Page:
Karen3 and I (plus other consultants) will be manning the Thermomix booth at the Home Show.  We're in stand B63 in the Budawang Pavilion adjacent to the cooking stage.  Tenina is coming across from Perth to put on a daily cooking demonstration on the main cooking stage.

Drop by an say hello!


Chit Chat / Re: What did you name your TM?
« on: June 11, 2009, 11:33:29 am »
Ours is the Food Robot.  The 5 year old named it.  I was watching the next series of "The Great British Menu" and the 5yo walked in and said "Hey, they've got a food robot too!"  I was so proud of him.  Was there any truth to the rumour that a TM31 was on Masterchef last week?  I stopped watching when the person that I knew on the show left.
Happy Cooking!

Chit Chat / Re: Top 10
« on: June 07, 2009, 10:11:36 am »
Hi Marmee,

The GF bread is dairy free but contains eggs.

Mandarin sorbet recipe:
80gm sugar (mill until fine about 10 secs?)
200gm mandarin skinned and seeds removed
500gm ice cubes

Add mandarin and half the ice to the bowl and process for 20 secs.
Add rest of ice and process for 1 min 30 secs.

Chit Chat / Re: Top 10
« on: June 05, 2009, 11:05:12 am »
Hi Y'all,

1. Butter chicken
2. Pumpkin soup
3. Frozen custard ice cream (like Goodberry's)
4. Mushroom risotto with porcini
5. Mandarin sorbet
6. Cyndi's gluten free bread (it's amazing & in the GF cookbook)
7. Not having to chop up onions anymore!!!!
8. Milling rice and spices (saves truckloads of money)
9. DH will cook because it is so easy using the TM31 (I came home the other day and he'd made meat pies from scratch for lunch)
10. Home made dim sims!

What's not to love?

Chit Chat / Re: What made you buy your Thermomix?
« on: June 05, 2009, 10:55:28 am »
Hi Everyone,
When Cyndi O'Meara said that you could make vegetable stock paste without any effort, I fell in love immediately!  It used to take me hours to make stock and now I can make it in 20 minutes so easily.
I use the stock paste instead of the yucky shop bought stuff in just about every meal now.

Recipe Requests / Re: Cyndi's salt blend
« on: June 02, 2009, 11:40:08 am »
Hi Everyone,
I use kombu to make up my iodised salt.  The kombu is like leather and takes a long time to mill.  I'll try the seaweed flakes mentioned earlier next time  :)  Kombu is naturally high in iodine and apparently it is easier for our bodies utilise iodine from plant sources.  I don't know where the other iodine found in iodised salt comes from.  As for sea salt vs. normal salt - I have no idea.  As far as I'm aware, all inland salt was deposited when the continent was underwater.  Useless trivia - Himalayan salt is pink due to the trace elements it contains.  It doesn't contain iodine though.   ;)

Chit Chat / Re: Failsafe and Thermomix chat thread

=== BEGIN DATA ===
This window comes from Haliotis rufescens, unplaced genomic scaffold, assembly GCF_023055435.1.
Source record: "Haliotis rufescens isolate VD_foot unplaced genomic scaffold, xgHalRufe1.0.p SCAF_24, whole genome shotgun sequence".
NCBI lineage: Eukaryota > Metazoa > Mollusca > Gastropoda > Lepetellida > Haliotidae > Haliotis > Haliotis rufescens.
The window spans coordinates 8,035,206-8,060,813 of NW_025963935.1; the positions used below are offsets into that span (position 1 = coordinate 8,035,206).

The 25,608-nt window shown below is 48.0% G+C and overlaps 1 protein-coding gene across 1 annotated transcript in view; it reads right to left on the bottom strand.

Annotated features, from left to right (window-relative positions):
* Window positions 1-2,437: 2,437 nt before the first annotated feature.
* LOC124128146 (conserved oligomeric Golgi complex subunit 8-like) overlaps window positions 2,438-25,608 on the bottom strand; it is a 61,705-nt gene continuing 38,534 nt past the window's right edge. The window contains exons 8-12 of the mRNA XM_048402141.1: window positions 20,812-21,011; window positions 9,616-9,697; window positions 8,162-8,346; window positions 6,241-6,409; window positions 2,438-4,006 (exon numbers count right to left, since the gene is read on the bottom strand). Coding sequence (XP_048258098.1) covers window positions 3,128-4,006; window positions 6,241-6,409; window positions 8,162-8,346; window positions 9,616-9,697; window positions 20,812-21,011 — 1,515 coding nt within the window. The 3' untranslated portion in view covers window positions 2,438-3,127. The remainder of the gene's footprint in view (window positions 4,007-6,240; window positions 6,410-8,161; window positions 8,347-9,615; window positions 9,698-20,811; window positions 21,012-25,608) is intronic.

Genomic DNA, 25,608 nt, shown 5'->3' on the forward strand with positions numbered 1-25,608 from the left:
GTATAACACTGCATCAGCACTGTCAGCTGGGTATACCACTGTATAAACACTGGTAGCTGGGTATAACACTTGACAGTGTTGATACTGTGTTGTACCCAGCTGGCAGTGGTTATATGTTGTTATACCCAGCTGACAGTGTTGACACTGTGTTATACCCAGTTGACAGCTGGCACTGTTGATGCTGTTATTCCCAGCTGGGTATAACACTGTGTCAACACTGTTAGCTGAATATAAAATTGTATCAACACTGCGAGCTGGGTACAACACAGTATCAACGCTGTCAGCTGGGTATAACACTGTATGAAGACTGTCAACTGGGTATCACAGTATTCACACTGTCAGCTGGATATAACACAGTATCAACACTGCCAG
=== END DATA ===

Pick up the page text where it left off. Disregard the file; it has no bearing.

« on: June 01, 2009, 11:29:10 am »
Hi Everyone,
Karen - the ACT libraries have the Fed Up series of books.  I borrowed them first and then bought the cookbook.  I still borrow the books from time to time.  I can breath easier since avoiding certain preservatives.

Chit Chat / Re: Failsafe and Thermomix chat thread
« on: May 30, 2009, 11:31:39 am »
Hi Everyone,
So what is the FAILSAFE diet?  FAILSAFE is an anagram (well sort of) of a diet free of additives, low in salicylates, amines and flavour enhancers (FAILSAFE) for health, behaviour and learning problems.  We've been additive free in our household for about a year but decided to do the FAILSAFE elimination diet about a month ago.  It has certainly been very challenging, but having a TM31 made life a lot easier.  We've had mixed success so far, but I've been pleasantly surprised by how much calmer I have been.  Now I just need to find the food triggers....
For more information please go to
Best wishes,

Babies and Kids / Re: Playdough
« on: May 29, 2009, 05:21:22 am »
Hi Brazen,
All is well.  We're now up to doing some challenges on the diet.  It hasn't been the miracle cure for some of the challenging behaviours that I was hoping for, however, it has helped me!  I'm feeling a lot more calmer.  A failsafe thread would be great.  I could let the other failsafers know about it too. I'm a techno gumby and have no idea how to start these things.

Babies and Kids / Re: Playdough
« on: May 21, 2009, 11:02:01 am »
Hi Everyone,
Great photo!  It must be time I made another batch of playdough.  Hope everyone is well, we haven't dropped off the planet, just been busy.  We've also been FAILSAFE for 3 weeks so haven't been doing anything adventurous. Thank goodness for the TM31 or I would have gone balmy with all the extra cooking.  I'm off to check out Ralo's blog.